Could you be impaled by a falling icicle on a hike?

Man standing in front of frozen waterfall, Hanging lake, Colorado
Icicles and other ice structures hanging overhead on a hiking trail do pose some risk to hikers, especially in the spring (Image credit: darekm101)

Could you be impaled by a falling icicle on a hike? 

This is one of those random questions my boyfriend and I found ourselves pondering on the trail a couple of weeks ago upon encountering some ominously large ice daggers suspended from a wall of moss above us. These were of the type you see frequently in Colorado in winter, but seldom in the hills outside of Glasgow where we were. 

Because we were standing a safe distance from the imposing structures and needed to catch our breath, I relayed the Grey’s Anatomy storyline where Christina gets impaled through the heart by an icicle after slipping and falling onto her back outside the hospital doors when the maintenance crew had neglected their ice-clearing duties. Fortunately, she was already at the hospital. But in real life, can these frozen spears could do you much harm? After all, those of us that hit the trails year-round do hike underneath a lot of them and spring is the time when they start dislodging.

The freeze-thaw cycle of spring means warming daytime temperatures but cold overnights, which results in icicles getting bigger, and that added weight plus instability increases their likelihood of snapping off. To be safe, we sidestepped the icicle zone and when I got home, I hit the internet to find out the answer to our question and was mildly alarmed to discover how many people out there want to know whether an icicle makes a good murder weapon. So if anyone from the FBI is reading this, you might want to follow up on a few of these queries. 

Anyway, after hastily modifying my search to avoid jail time, I came across a scary statistic – multiple news agencies report that around 15 people in the US each year are killed by icicles, which is easily more than the number killed by bears, wolves or mountain lions, all of which we are generally much more afraid of. Upon closer inspection, however, I couldn’t find a reliable source for this statistic anywhere, even though agencies like AccuWeather circulate it, and even noted that some of these articles were generated using AI software, so I’m taking it with a grain of salt (there was a fatal icicle-spearing in Russia in 2019, however, so I won’t say that it’s impossible).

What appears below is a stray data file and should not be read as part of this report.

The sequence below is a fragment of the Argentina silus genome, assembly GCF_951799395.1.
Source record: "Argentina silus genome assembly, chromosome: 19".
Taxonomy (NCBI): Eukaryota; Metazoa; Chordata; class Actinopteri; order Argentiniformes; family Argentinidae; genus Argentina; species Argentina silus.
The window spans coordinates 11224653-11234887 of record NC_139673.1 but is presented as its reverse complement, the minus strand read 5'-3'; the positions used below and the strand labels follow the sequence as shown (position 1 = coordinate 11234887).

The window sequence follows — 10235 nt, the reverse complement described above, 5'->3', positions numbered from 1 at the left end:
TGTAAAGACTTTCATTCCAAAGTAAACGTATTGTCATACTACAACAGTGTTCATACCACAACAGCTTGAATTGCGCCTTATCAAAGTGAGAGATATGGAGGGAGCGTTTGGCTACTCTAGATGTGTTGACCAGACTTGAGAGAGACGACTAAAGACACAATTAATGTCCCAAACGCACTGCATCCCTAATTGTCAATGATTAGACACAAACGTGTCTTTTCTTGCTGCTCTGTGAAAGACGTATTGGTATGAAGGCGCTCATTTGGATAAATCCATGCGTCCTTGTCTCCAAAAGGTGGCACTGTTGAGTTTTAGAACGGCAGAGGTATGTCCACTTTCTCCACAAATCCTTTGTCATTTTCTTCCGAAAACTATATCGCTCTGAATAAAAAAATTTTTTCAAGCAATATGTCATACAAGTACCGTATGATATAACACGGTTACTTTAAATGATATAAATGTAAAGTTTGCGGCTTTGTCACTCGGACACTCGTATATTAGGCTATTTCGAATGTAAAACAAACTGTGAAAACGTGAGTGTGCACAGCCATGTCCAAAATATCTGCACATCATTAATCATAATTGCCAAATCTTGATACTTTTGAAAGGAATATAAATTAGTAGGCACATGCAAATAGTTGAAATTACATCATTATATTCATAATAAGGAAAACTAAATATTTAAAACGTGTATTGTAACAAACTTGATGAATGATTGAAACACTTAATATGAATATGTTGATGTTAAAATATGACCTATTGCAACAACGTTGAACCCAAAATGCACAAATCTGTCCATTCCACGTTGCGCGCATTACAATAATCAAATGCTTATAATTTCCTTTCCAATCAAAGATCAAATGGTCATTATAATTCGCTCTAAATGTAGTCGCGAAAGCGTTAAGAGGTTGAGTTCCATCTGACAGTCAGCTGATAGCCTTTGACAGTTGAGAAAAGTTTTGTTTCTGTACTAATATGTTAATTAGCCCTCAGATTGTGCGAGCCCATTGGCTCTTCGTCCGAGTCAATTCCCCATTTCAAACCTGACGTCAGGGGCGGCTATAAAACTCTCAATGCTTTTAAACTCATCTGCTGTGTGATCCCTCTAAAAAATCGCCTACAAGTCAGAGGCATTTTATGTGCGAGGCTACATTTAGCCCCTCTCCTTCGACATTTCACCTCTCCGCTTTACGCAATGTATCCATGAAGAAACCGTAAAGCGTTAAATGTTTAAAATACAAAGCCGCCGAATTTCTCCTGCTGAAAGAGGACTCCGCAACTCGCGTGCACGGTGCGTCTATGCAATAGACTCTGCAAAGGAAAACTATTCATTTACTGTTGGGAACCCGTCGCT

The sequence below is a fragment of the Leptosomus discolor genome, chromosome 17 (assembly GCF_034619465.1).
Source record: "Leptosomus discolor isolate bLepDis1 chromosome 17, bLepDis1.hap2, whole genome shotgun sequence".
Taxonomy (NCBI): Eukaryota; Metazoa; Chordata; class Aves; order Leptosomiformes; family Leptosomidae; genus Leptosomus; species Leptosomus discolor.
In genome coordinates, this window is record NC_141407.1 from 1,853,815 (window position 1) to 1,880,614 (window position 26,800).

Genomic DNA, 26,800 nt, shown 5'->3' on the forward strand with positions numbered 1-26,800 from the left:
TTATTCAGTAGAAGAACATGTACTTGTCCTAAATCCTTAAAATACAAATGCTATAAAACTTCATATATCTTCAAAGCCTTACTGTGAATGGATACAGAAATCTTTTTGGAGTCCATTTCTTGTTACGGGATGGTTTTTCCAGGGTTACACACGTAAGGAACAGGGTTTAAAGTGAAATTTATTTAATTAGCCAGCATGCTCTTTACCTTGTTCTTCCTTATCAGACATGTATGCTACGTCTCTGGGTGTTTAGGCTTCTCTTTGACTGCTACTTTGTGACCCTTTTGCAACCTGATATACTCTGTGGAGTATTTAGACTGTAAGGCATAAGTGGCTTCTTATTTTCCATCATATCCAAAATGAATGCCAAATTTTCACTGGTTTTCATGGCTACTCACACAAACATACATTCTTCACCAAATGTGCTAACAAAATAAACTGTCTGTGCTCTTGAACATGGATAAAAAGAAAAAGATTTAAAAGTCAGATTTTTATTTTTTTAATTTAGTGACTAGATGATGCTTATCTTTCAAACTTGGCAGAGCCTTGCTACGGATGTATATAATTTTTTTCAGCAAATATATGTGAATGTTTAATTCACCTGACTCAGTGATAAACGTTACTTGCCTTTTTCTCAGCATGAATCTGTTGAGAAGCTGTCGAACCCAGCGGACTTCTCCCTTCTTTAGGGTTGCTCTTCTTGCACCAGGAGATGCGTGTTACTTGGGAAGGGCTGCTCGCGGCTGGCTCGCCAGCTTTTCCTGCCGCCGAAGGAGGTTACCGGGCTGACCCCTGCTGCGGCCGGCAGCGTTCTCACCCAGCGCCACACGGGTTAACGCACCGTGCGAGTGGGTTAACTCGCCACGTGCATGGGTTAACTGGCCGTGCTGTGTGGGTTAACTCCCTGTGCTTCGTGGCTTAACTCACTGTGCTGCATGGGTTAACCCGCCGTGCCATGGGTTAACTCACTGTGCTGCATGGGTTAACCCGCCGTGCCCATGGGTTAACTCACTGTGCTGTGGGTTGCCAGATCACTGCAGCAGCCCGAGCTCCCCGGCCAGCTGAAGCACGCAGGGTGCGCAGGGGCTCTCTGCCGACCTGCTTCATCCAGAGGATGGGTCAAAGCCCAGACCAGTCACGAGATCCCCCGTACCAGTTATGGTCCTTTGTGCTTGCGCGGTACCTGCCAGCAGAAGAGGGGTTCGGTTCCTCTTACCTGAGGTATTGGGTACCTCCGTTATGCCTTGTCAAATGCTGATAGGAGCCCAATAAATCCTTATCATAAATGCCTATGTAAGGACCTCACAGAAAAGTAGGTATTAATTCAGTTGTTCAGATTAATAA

Woman with orange jacket standing below amazing frozen Pericnik waterfall

Icicles are rarely sharp enough to actually impale you, but they can do some harm (Image credit: Getty Images)

Ice safety

According to the Cleveland Clinic, icicles are rarely sharp enough to actually impale you (there goes the perfect murder weapon), but icicles and other ice structures hanging overhead on a hiking trail do pose some risk to hikers, especially in the spring, and that’s why mountain rescue teams on Mount Washington have been urging mountaineers to wear a helmet recently. Even if a falling icicle doesn’t impale you, it could definitely do some damage you won’t like, such as cutting your skin, giving you a concussion or breaking bones.

The threat of falling ice isn't merely theoretical. In January of this year, a hiker near Ogden, Utah was injured by a massive chunk of ice that broke off a waterfall she was admiring. Last year, a 41-year-old rock climber was killed by a block of ice that fell on her, also in Utah, and the year before, a hiker in Argentina was also killed by falling ice while entering a closed cave. 

Walking underneath icicles and any icy structures always poses a risk, particularly during the spring thaw, and the best way to avoid getting hurt is to avoid these areas altogether. Observe trail closures due to icy conditions, even if it means you don't get as close to the cascades as you want to. Stay away from hiking alongside steep cliffs or underneath overhangs or trees where icicles gather and stick to open trails until the ice has melted. Stand well back when visiting icy waterfalls and if for some reason you find that you’re forced to walk under icicles, see if you can knock them off with your trekking pole before continuing.

Remember too that icy conditions overhead may also mean icy conditions on the ground, so carry winter traction devices in your backpack, and pull them on over your hiking boots before crossing any icy patches to avoid falling on a hike.

Julia Clarke

Julia Clarke is a staff writer for and the author of the book Restorative Yoga for Beginners. She loves to explore mountains on foot, bike, skis and belay and then recover on the the yoga mat. Julia graduated with a degree in journalism in 2004 and spent eight years working as a radio presenter in Kansas City, Vermont, Boston and New York City before discovering the joys of the Rocky Mountains. She then detoured west to Colorado and enjoyed 11 years teaching yoga in Vail before returning to her hometown of Glasgow, Scotland in 2020 to focus on family and writing.